Canada must act on climate change and help refugees now

There is a growing humanitarian crisis at Canada’s border with the United States. It is a crisis created, in part, by climate change. It was the Harper Conservative government in the early 2000s that…

Canada must act on climate change and help refugees now

There is a growing humanitarian crisis at Canada’s border with the United States. It is a crisis created, in part, by climate change. It was the Harper Conservative government in the early 2000s that argued that Canada would be better off exploiting its natural resources, rather than preserving its environment. When it came to climate change, the government traded off the survival of people and the environment. Now, under the Liberal government of Justin Trudeau, we are seeing the impacts of this neglect.

In March, Indigenous activists, including Cree, Algonquin, Saulteaux and other First Nations, launched a protest against a proposed oil pipeline that would have run through vulnerable parts of the environment, near communities that depend on clean water for survival. The protest got Canadians’ attention.

Soon, Canadian police cleared the protest, arresting people without any pretense of protecting the protesters’ human rights. Those arrested were charged with crimes related to their First Nations status and with civil disobedience.

The fact that refugees come to Canada — and Canadian security officers see fit to arrest them simply for doing so — also raises questions. Asylum seekers who see Canada as a safe country are justified in wanting to seek protection there. For others, Canada is no safer than it was during the Vietnam War, when it was charging the U.S. with war crimes and withholding visas and social benefits. Whatever Canada’s decisions about refugees, it should do what’s best for the people who come here. Those who advocate criminalizing refugees who seek sanctuary in Canada represent the most unacceptable of policy choices.

Canada is aware of the climate emergency that threatens to drive more people into migration. In 2017, the United Nations called the situation “precarious,” due to the combination of natural disasters and climate change. The consequences are already being felt on the Canadian border. UN Secretary-General Antonio Guterres has called climate change “one of the major threats of our time.”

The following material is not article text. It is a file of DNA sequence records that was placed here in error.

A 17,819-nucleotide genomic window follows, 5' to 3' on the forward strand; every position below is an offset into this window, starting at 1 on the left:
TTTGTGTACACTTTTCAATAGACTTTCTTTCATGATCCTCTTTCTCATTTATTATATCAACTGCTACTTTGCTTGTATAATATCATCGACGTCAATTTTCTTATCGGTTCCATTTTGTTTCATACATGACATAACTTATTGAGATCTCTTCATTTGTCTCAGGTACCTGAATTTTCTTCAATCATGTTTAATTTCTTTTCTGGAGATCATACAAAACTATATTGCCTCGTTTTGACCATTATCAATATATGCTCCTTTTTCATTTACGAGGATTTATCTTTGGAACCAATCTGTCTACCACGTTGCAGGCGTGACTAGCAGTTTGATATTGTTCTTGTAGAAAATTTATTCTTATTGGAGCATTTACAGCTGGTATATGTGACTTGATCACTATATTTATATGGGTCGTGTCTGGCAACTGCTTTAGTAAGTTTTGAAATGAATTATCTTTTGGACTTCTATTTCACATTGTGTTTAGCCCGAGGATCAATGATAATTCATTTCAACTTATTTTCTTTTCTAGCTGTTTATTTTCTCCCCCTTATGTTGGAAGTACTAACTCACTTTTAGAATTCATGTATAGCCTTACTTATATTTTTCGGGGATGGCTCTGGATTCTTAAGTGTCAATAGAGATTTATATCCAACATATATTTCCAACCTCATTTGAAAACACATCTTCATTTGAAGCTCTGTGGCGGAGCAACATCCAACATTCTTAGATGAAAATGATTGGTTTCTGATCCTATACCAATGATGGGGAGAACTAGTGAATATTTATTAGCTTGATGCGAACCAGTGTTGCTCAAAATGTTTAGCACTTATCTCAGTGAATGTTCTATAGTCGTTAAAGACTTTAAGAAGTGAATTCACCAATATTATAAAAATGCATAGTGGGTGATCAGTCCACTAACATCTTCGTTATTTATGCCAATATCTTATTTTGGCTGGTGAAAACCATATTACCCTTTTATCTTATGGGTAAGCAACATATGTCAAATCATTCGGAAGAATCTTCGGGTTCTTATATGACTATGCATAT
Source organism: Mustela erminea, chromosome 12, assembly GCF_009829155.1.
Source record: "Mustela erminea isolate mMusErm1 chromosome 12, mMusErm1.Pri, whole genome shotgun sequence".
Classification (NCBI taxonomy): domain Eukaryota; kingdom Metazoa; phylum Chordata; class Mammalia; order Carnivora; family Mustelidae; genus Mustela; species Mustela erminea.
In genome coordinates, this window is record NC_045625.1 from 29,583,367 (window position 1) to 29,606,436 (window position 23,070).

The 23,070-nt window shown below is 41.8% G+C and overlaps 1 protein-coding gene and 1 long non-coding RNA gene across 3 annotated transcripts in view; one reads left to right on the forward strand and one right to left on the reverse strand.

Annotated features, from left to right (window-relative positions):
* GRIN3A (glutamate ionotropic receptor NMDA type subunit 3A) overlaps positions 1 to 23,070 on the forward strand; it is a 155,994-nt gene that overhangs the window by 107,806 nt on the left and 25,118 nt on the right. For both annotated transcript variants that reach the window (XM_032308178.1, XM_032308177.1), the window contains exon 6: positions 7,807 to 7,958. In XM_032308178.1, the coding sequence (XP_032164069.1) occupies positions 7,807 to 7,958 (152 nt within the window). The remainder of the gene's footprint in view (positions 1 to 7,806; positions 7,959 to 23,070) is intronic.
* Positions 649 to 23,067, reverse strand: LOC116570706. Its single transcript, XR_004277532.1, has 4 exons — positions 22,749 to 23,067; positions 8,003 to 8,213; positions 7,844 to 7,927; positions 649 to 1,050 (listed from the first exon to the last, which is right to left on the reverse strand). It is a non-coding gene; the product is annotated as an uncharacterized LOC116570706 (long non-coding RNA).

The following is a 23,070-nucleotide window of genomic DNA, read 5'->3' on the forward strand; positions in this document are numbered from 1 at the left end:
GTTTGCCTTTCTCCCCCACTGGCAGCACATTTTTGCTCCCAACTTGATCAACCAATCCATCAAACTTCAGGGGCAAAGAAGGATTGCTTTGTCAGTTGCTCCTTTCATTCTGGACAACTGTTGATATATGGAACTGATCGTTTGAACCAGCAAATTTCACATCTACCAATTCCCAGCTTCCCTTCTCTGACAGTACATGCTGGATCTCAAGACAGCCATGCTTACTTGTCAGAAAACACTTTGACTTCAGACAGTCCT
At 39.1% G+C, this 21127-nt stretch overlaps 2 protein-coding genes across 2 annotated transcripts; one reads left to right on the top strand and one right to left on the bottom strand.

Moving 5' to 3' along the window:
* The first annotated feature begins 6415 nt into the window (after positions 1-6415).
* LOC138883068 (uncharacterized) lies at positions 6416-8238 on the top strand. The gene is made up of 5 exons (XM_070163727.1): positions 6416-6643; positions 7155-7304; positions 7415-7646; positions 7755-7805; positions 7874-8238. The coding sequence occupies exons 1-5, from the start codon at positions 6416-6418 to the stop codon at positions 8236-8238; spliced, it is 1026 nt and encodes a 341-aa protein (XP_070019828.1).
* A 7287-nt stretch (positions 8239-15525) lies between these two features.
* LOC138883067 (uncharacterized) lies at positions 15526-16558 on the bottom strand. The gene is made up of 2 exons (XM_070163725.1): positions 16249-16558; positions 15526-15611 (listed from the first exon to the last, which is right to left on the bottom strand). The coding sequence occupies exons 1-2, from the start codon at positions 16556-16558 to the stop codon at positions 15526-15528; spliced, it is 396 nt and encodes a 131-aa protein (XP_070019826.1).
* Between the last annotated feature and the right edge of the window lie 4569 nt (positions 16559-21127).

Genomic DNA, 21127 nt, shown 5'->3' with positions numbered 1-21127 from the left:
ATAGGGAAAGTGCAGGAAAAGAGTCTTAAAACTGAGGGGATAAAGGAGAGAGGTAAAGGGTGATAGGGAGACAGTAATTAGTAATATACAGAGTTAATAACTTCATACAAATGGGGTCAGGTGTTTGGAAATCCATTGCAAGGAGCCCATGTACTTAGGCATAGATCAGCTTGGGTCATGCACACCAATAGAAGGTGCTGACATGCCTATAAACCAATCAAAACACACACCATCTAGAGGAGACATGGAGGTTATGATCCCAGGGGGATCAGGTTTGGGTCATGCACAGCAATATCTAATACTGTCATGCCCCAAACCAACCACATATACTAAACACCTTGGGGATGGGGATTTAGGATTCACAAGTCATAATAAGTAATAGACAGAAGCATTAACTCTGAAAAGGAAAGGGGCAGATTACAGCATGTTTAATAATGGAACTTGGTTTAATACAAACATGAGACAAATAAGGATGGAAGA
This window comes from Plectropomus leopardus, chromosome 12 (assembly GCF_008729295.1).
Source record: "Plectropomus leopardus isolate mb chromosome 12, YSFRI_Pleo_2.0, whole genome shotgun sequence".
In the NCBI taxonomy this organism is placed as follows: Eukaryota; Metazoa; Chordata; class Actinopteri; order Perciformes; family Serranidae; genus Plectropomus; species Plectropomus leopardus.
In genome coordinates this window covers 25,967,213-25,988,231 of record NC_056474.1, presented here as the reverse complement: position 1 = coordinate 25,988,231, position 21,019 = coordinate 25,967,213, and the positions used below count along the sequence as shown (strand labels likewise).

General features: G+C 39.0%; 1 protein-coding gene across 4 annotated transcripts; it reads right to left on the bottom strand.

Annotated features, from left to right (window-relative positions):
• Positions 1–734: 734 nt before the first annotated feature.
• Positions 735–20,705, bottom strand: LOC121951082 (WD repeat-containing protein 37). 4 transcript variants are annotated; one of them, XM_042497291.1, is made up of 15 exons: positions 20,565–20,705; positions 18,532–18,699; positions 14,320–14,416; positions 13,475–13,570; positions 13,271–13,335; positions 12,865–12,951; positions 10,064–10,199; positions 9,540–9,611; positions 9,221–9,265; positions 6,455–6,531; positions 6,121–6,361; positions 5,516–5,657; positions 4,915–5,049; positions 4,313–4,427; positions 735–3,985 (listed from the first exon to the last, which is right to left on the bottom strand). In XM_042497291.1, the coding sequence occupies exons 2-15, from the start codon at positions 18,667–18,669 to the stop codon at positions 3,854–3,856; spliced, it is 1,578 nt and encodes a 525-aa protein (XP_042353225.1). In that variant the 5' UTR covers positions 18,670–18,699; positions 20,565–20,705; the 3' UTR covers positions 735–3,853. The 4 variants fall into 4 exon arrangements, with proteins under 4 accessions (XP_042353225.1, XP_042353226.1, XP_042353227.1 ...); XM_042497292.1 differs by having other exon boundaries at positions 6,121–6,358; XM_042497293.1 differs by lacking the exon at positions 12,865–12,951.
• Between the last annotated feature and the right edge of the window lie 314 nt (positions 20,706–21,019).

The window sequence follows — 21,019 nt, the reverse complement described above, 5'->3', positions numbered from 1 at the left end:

Environmental migrants are not an abstraction — they exist. The increased frequency of droughts has driven thousands of people to drought-stricken areas of the Middle East, Asia and Africa, in search of safe, dry ground to live on. Water scarcity and forced migrations are occurring increasingly in North America, as drought and the encroachment of climate change threaten water supplies. Not surprisingly, climate change is also a reason that millions of people worldwide, especially the urban poor, are flocking to the American borders. According to Migration Policy Institute, the number of U.S. refugees arriving from sub-Saharan Africa has tripled in the past decade, to more than 20,000 people per year. In 2015, more than 20,000 Syrians were admitted to the United States. These numbers will likely increase in the coming years. In 2016, UNHCR reported that 25.2 million people were living under humanitarian emergencies around the world.

Canada is not immune to climate change. This is a country with a thriving economy, which is growing and attracting immigrants, and where some of the world’s most valuable companies are located. Yet Canada’s strategy on climate change is shamefully lacking. According to UN reports, Canada accounts for only 0.2 percent of all global emissions of carbon dioxide and other greenhouse gases. Canada is scheduled to be a signatory to the Paris climate accord, which commits nations to reducing their emission levels 40 percent to 70 percent below 2005 levels by 2050. But the Trudeau government has yet to undertake a single plan to combat climate change. Canada’s emissions have increased steadily over the past decade. And we can expect further increases in the coming years.

In addition to money, Canada needs to develop a coherent policy for dealing with climate change and migrants. Action on climate change will drive further migration. Yet Canada has yet to create an identifiable policy for helping immigrants fleeing this migration. For most, this is at the bottom of their list of concerns.

Canadian officials need to fix this problem as soon as possible. Canada must lead the world in addressing the climate crisis, the world’s most pressing issue. It is urgent that Canadians see this as their call to action.

Leave a Comment